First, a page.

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Weather can be deadly
Larry Vannozzi says tornadoes and floods are the two biggest weather-related killers.

Advances in forecasting and radar technology now provide time for people to seek shelter as a storm approaches, saving countless lives.
“Floods and tornados are the biggest killers,” said Larry Vannozzi, meteorologist-in-charge for the National Weather Service’s Nashville office, noting that advances in early warning technology have come a long way in the past decades. “Back then a tornado might already be on the ground before warnings were issued. Now there is a lead time of several minutes in most cases.”
Vannozzi leads one of the 122 offices of the National Weather Service. The NWS employs 47,000 nationally and has an annual budget of around $1 billion. Vannozzi’s office serves 38 counties, including Warren County.
He addressed Noon Rotary recently and referred to the most recent tornado that hit Irving College on April 5. He helped do the survey on the twister that heavily damaged several structures.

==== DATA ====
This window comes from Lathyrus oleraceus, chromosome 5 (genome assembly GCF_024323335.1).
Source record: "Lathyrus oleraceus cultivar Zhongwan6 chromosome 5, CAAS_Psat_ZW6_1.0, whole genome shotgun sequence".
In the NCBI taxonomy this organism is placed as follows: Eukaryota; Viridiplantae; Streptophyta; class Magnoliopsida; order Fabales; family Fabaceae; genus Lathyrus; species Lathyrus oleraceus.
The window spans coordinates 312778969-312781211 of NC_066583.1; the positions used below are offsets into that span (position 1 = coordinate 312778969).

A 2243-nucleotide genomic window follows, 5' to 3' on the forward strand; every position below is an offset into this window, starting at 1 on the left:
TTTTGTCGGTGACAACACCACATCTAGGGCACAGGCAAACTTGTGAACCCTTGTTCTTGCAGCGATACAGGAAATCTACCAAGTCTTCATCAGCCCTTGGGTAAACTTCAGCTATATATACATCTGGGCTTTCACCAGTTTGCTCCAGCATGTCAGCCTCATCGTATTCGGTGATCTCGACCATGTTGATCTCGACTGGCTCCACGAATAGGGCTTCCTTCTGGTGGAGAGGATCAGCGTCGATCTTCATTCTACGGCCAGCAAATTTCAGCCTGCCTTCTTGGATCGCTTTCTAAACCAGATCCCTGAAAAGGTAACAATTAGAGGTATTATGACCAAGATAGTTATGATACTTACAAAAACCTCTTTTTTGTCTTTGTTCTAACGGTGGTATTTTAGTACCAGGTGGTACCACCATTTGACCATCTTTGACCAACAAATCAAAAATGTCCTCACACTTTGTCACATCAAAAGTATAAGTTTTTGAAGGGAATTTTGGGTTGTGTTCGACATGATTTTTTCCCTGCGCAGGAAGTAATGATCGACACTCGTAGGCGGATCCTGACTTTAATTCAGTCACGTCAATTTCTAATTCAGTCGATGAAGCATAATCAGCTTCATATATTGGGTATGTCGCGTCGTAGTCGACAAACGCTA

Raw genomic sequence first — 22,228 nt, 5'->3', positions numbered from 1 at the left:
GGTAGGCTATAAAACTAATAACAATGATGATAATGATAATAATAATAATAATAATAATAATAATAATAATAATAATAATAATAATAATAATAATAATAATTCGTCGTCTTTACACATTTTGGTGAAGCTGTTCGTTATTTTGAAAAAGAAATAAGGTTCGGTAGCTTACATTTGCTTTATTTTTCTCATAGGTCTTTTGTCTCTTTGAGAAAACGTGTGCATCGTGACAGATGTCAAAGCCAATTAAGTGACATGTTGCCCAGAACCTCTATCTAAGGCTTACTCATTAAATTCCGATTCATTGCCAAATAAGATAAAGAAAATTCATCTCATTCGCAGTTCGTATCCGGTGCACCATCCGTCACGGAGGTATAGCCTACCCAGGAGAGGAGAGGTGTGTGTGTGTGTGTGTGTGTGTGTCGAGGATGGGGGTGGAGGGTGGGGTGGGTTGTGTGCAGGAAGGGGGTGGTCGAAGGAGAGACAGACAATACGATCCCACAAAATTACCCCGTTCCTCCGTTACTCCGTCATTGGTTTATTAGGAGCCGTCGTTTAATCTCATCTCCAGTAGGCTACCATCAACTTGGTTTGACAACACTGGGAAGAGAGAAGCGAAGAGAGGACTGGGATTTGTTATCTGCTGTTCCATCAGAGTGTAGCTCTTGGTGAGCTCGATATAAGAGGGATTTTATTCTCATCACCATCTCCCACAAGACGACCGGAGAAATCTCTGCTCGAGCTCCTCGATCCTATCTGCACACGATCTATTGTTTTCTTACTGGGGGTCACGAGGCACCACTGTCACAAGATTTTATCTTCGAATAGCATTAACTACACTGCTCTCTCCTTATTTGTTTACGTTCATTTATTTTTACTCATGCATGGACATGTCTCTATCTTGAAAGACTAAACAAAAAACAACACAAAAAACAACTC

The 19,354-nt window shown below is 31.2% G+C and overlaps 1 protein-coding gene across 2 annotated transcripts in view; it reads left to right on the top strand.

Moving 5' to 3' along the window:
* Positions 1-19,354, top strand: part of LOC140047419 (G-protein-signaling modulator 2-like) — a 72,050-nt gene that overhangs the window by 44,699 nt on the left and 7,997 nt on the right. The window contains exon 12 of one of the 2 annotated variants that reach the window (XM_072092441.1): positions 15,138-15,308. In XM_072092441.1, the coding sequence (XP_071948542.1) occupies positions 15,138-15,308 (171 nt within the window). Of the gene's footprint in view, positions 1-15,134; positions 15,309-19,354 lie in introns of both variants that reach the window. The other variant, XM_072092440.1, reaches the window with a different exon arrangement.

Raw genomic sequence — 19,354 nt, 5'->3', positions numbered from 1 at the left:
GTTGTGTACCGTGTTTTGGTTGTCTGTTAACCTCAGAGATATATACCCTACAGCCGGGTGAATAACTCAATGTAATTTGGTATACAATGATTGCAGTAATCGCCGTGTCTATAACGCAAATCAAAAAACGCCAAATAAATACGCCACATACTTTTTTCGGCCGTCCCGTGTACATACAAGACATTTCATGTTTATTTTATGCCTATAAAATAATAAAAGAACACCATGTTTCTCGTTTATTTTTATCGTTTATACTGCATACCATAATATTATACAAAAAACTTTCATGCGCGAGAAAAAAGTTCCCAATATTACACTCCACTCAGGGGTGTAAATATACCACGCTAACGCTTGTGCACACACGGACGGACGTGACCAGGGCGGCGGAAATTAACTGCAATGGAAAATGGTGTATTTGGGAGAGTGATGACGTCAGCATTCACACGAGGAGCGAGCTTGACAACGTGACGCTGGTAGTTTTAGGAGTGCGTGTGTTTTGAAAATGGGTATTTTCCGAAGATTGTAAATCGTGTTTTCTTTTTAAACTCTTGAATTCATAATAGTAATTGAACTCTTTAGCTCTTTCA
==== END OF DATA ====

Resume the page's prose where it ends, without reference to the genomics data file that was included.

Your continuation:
“It was an EF-1 tornado with 90 mph winds,” Vannozzi revealed, adding the last tornado recorded in Warren County happened on April 27, 2011 during the large national outbreak. The biggest tornado in recorded Warren County history, he noted, happened March 13, 1961 in the Morrison area and was an EF-3 with minimum winds of 136 mph.
Vannozzi said tornados are one of the major threats in the Tennessee area and pointed to the steps people should take when a warning is issued.
“Get to a basement or interior room of the house,” he suggested, noting flying debris is the No. 1 killer in tornados. “Avoid outer wall and windows.”
Vannozzi also cautioned about floods, noting they claim many lives every year, many of which happen when motorists try to drive through flood water.
“It just takes 18 inches of water to float a car,” Vannozzi said. “Half the people who die in floods, die trying to cross flood water. Your car can easily become a boat in seconds.”
Vannozzi will be on the air for a half-hour discussion of weather, severe weather and weather forecasting on WCPI radio 91.3 FM at 5 p.m. this Tuesday, June 20, with repeats the next morning at 5 a.m., then Thursday, June 22, at 1 p.m., and Friday at 1 a.m.